The Middle East Travelling

A hoarse, low voice swept through the city of Diyarbakır, going further than it should have. Even without understanding a word of Kurdish, he had no doubt about the pain he expressed through his sad tones.

It is considered the capital of Turkish Kurdistan, Diyarbakır (Amed in Kurdish) perched on a cliff overlooking the turbulent Tiger River in southeastern Turkey. I visited in the summer when the heat was stifling, the surrounding landscape burnt yellow. The sun fell heavily on the city’s supposed black basalt walls, absorbing its heat and radiating it again.

That sad, lonely voice went through everything, telling a story of love and loss, hope and despair.

The town seemed empty during the midday heat, but as the afternoon shadows fell, a group of school children staggered down its winding streets kicking a crumpled soccer ball. Women with pale head dragged home, dragging shopping carts filled with a rainbow of fresh market produce, the range of products that match the position of Diyarbakir in the Fertile Crescent.
Following the sound I had heard, I walked through the labyrinth of the narrow, winding streets of Diyarbakir. I saw glimpses of life through arches that penetrated the black brick buildings and opened onto patios. Figs and mulberries provided mottled shade. Shouts of street vendors, barking stray dogs, and car horns sprang up in the city’s sunlit landscape bathed in sunlight. However, that lonely and painful voice went through everything, telling a story of love and loss, hope and despair.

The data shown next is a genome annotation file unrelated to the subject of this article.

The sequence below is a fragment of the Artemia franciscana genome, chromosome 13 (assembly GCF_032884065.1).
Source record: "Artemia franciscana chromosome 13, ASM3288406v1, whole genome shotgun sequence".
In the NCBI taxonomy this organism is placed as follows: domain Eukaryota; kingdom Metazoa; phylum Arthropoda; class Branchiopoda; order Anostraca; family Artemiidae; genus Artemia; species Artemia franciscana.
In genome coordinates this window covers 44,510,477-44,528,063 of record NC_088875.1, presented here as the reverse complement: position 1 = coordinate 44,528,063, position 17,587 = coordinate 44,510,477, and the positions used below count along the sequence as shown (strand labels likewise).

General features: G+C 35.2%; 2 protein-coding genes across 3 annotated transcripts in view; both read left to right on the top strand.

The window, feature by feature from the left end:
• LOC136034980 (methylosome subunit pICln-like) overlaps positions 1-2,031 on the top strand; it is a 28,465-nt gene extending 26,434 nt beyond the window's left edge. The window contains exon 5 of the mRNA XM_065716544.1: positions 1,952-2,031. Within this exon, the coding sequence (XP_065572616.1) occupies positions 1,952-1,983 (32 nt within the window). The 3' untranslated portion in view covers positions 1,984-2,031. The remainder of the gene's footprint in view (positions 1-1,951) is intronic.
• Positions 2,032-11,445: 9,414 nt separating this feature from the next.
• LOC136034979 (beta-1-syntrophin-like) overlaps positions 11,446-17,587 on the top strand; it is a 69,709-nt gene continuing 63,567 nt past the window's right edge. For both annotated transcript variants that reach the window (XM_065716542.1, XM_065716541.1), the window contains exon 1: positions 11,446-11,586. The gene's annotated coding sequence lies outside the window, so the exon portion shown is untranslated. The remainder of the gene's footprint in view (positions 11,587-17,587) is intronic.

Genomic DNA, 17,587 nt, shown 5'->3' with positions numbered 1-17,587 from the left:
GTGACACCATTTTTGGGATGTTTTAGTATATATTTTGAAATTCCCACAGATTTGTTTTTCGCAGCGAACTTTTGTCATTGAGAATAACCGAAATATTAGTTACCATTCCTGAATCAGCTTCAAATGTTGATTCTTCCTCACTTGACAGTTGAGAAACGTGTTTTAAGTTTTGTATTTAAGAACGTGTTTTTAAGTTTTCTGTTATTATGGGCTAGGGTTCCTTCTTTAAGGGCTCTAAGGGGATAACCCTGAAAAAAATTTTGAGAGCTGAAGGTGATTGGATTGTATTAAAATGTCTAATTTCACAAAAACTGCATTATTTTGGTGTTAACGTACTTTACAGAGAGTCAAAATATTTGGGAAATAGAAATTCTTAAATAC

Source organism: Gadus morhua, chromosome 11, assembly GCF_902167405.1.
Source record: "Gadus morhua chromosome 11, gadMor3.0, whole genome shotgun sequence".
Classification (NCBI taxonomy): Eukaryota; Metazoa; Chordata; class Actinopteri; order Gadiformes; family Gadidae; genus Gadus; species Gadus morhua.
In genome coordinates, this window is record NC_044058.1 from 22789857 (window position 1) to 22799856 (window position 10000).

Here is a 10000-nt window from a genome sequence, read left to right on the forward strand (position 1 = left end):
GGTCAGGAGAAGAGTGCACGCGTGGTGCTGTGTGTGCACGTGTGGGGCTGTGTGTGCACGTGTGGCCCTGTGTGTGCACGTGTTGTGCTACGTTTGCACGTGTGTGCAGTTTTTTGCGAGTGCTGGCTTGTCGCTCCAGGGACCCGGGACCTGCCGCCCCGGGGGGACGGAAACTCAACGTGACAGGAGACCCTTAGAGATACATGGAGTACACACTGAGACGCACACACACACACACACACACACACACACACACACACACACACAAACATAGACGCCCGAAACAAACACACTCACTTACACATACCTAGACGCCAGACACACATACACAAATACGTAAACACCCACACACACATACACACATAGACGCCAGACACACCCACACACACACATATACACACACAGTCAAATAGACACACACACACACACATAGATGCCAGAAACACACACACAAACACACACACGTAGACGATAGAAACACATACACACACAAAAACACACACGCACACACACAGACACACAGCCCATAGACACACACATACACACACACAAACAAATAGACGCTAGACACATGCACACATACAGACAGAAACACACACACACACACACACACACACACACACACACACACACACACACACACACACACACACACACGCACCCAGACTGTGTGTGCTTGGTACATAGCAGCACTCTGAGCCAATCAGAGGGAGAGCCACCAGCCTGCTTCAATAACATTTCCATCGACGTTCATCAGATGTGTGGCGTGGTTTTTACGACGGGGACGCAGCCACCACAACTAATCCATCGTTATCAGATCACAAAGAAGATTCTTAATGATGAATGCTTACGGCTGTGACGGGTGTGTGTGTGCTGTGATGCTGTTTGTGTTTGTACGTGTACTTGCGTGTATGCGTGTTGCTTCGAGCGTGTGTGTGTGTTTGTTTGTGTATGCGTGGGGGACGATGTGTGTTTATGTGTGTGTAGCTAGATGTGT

Finally, I entered through an open arch towards Mala Dengbêjan (Dengbêj House). Here, the elegant slab patio of a beautifully restored centennial house was the setting, the stalls and the gallery of an open-air theater.

The sadness in this voice that emanates from here is reflected in the disturbing past of the city. The area once known as Kurdistan was divided between Syria, Iraq, Turkey and Iran into a secret agreement between the British and the French in 1916. In this stateless nation of 25 to 35 million people, it is the strength of its traditions, language, culture and shared history that unites them.

Since the creation of the Republic of Turkey in 1923, Kurdish language and culture have struggled to survive oppression and assimilation policies when the capital Ankara attempted to unify the newly formed country while the Kurds fought for their own state.

The scars of their latest problems, the 2016 clashes between the Turkish state and the Kurdish militants, are still recent. Much of the old part of Diyarbakir has been destroyed, construction works cover its huge wounds and large areas of the city remain surrounded while slowly rebuilding.